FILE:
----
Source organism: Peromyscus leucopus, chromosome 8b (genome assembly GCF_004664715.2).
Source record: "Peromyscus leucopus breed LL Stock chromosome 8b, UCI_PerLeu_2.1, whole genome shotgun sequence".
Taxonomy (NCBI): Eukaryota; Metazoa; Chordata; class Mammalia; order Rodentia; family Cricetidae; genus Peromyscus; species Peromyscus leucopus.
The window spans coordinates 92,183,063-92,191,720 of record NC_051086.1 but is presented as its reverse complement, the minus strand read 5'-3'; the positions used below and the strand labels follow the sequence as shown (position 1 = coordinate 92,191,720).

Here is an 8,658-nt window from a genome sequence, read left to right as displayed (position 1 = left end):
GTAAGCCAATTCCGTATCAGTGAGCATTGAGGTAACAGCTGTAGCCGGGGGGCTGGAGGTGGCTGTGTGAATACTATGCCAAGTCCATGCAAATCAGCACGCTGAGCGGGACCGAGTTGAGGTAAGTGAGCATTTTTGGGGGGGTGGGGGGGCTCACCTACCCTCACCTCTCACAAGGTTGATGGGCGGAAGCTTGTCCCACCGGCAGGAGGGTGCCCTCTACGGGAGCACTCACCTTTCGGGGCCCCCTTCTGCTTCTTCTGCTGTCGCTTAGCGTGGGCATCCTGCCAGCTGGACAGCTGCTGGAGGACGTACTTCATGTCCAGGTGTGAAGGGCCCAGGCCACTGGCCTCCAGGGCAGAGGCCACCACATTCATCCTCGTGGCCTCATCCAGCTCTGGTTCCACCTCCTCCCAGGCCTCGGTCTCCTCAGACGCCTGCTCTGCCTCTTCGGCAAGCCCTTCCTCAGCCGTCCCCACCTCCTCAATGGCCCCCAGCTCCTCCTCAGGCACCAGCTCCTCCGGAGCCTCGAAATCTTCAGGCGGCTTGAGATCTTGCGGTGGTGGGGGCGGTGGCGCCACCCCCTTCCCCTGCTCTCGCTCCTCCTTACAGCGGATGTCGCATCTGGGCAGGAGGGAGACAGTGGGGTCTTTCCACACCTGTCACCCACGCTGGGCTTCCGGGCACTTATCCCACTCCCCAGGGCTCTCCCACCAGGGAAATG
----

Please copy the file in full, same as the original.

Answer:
Source organism: Peromyscus leucopus, chromosome 8b (genome assembly GCF_004664715.2).
Source record: "Peromyscus leucopus breed LL Stock chromosome 8b, UCI_PerLeu_2.1, whole genome shotgun sequence".
Taxonomy (NCBI): Eukaryota; Metazoa; Chordata; class Mammalia; order Rodentia; family Cricetidae; genus Peromyscus; species Peromyscus leucopus.
The window spans coordinates 92,183,063-92,191,720 of record NC_051086.1 but is presented as its reverse complement, the minus strand read 5'-3'; the positions used below and the strand labels follow the sequence as shown (position 1 = coordinate 92,191,720).

Here is an 8,658-nt window from a genome sequence, read left to right as displayed (position 1 = left end):
GTAAGCCAATTCCGTATCAGTGAGCATTGAGGTAACAGCTGTAGCCGGGGGGCTGGAGGTGGCTGTGTGAATACTATGCCAAGTCCATGCAAATCAGCACGCTGAGCGGGACCGAGTTGAGGTAAGTGAGCATTTTTGGGGGGGTGGGGGGGCTCACCTACCCTCACCTCTCACAAGGTTGATGGGCGGAAGCTTGTCCCACCGGCAGGAGGGTGCCCTCTACGGGAGCACTCACCTTTCGGGGCCCCCTTCTGCTTCTTCTGCTGTCGCTTAGCGTGGGCATCCTGCCAGCTGGACAGCTGCTGGAGGACGTACTTCATGTCCAGGTGTGAAGGGCCCAGGCCACTGGCCTCCAGGGCAGAGGCCACCACATTCATCCTCGTGGCCTCATCCAGCTCTGGTTCCACCTCCTCCCAGGCCTCGGTCTCCTCAGACGCCTGCTCTGCCTCTTCGGCAAGCCCTTCCTCAGCCGTCCCCACCTCCTCAATGGCCCCCAGCTCCTCCTCAGGCACCAGCTCCTCCGGAGCCTCGAAATCTTCAGGCGGCTTGAGATCTTGCGGTGGTGGGGGCGGTGGCGCCACCCCCTTCCCCTGCTCTCGCTCCTCCTTACAGCGGATGTCGCATCTGGGCAGGAGGGAGACAGTGGGGTCTTTCCACACCTGTCACCCACGCTGGGCTTCCGGGCACTTATCCCACTCCCCAGGGCTCTCCCACCAGGGAAATG